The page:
What is a fever?
A fever is a rise in the body’s temperature above normal. A ‘normal’ body temperature is usually around 37°C, but it can vary depending on where it is measured and also at different times of the day.
A fever is a natural response designed to fight off infections caused by bacteria or viruses. The infection causes the immune system to reset the body’s thermostat to a higher level to ‘kill off the bug’.
A temperature of greater than 38°C usually means you have a fever. However, interestingly, a high fever doesn’t necessarily mean your child has a serious illness.
What is a normal temperature?
A normal temperature is when your child’s body is around 37 degrees Celsius. A fever may be described as mild or high. A mild fever usually means between 38 and 39 degrees Celsius. A high fever usually means over 39 degrees Celsius. Remember that a child’s normal body temperature can vary depending on where it is measured, and also at different times of the day
How to take your child’s temperature
It’s a good idea to check your child’s temperature if they feel hot or seem unwell. There are three ways to take your child’s temperature;
1. Under the arm (axilla) for all children
- – Place the thermometer high in the armpit
- – Put their arm down by their side
- – Read the thermometer after 3 minutes or follow the manufacturer’s instructions for the electronic type
2. Under the tongue (oral) for children over 5 years old
- – Place the thermometer as far under the tongue as possible and have your child keep their mouth closed around the thermometer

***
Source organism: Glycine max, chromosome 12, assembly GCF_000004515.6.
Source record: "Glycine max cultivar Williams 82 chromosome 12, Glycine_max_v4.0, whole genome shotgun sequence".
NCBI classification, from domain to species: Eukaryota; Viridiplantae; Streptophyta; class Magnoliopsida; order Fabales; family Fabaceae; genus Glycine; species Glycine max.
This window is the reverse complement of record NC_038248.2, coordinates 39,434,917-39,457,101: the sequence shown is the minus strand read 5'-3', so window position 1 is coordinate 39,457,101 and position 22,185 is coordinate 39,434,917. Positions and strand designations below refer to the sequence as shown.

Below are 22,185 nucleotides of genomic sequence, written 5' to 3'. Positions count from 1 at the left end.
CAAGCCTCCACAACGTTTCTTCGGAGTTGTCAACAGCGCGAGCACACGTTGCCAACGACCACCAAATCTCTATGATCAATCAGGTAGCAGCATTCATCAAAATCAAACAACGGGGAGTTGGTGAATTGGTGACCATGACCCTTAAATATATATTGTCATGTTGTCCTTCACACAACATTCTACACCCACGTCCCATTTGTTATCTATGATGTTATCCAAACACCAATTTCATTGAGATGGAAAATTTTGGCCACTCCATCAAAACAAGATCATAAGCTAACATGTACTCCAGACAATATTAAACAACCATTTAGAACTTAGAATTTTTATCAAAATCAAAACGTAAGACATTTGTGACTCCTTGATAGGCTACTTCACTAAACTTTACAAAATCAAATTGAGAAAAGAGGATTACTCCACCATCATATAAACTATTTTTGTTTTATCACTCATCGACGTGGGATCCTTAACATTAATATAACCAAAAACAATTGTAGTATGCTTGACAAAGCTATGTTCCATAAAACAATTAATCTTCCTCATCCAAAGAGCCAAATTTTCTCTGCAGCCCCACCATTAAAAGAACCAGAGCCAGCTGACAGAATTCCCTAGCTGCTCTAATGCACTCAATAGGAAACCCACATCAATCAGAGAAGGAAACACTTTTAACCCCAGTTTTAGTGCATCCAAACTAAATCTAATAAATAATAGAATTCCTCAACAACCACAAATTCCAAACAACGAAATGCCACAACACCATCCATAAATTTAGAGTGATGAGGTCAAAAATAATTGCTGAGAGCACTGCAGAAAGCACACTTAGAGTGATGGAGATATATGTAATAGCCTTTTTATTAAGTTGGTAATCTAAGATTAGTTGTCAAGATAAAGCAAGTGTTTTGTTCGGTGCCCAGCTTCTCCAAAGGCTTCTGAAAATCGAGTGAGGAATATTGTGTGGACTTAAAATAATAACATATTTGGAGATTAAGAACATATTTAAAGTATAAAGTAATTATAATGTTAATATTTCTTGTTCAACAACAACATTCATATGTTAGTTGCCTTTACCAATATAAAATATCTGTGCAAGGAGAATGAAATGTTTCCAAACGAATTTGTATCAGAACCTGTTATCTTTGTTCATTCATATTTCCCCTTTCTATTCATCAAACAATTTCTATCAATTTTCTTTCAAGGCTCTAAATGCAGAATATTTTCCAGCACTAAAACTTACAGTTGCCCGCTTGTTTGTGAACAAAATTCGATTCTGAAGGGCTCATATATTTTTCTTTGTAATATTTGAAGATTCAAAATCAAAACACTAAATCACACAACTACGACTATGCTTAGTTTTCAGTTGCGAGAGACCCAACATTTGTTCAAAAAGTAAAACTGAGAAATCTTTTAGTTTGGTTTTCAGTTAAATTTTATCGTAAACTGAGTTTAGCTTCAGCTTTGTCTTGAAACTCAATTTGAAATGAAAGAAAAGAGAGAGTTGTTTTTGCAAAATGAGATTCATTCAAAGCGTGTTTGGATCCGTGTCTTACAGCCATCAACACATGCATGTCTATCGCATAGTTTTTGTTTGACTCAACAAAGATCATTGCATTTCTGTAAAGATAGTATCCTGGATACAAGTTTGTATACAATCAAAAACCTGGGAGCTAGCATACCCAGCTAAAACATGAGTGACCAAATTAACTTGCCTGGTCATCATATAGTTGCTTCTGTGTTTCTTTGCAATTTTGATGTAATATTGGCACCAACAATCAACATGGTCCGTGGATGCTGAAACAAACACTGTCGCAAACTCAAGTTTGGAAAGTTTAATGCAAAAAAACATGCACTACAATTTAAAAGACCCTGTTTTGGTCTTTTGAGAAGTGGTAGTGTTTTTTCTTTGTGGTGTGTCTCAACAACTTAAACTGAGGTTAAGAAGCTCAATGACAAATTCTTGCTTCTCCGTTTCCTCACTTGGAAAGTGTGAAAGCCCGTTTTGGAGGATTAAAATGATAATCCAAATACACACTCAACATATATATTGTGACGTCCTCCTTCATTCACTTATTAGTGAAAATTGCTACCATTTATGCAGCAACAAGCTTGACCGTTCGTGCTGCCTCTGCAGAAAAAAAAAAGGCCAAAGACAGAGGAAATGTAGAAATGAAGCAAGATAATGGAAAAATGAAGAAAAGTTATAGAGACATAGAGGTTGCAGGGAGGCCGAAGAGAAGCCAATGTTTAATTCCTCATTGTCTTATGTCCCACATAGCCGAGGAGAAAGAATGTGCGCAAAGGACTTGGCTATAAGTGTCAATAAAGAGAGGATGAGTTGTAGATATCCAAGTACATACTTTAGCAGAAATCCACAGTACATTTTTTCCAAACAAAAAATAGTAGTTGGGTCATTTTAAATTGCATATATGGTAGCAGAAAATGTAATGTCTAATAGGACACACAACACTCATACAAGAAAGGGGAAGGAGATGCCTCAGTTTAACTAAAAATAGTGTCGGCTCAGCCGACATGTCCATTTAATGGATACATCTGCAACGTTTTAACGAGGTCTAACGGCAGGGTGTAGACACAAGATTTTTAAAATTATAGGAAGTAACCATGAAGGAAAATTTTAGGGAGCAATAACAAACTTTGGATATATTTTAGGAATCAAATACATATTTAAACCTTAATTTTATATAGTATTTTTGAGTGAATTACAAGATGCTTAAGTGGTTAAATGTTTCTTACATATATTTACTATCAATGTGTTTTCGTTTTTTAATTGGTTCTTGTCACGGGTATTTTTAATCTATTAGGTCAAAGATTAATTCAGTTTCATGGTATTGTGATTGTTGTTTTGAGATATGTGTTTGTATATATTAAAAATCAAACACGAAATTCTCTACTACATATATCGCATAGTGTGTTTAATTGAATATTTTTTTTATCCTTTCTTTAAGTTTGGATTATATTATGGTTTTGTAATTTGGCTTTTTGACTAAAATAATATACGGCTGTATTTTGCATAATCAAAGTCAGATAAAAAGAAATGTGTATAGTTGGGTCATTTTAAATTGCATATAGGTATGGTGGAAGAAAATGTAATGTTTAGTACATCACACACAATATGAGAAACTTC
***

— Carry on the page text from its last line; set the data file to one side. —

- – Read after 3 minutes or follow the manufacturer’s instructions
- – Do not use this method if your child has recently had a hot or cold drink
3. In the ear (tympanic) for all children
- – Slide a new throw-away cover over the tip of the thermometer
- – Hold your child’s head so it does not move and gently pull the ear straight back
- – The thermometer tip should be gently placed in the ear canal and allowed to fit snugly.
- – Press the button to turn on the thermometer and wait until the device beeps OR follow the manufacturer’s instructions. When you have a reading remove the thermometer and dispose of the cover
- Carefully read and follow the manufacturer’s instructions
- Before and after each use, clean the tip of the thermometer with soap and warm water
- Never leave your child alone while you’re taking their temperature
If you’re unsure how to best use your thermometer, ask your pharmacist to show you how.
When should I take my child to see the doctor?
You should see a doctor if your child has a fever and:
- Your child is less than 3 months old
- Your child seems very sick
- Your child has had a fever for more than 2 days
- Your child has a rash
- Your child is vomiting and refusing to drink much
Of course, if you have any concerns about your child’s health, consult your healthcare professional. Ask for Dymadon by name at your pharmacy.
What should I do if my child has a fever?
- Let them rest
- Dress them lightly but ensure they are not cold
- Give plenty of clear fluids to drink. If your child is younger than 6 months, give extra breastfeeds, cooled boiled water or bottles of formula
- Sponging with warm or cool water is not recommended
- Give paracetamol such as Dymadon every 4-6 hours if required. Make sure you don’t give more than 4 doses within a 24-hour period or for longer than 48 hours without seeking advice from a doctor.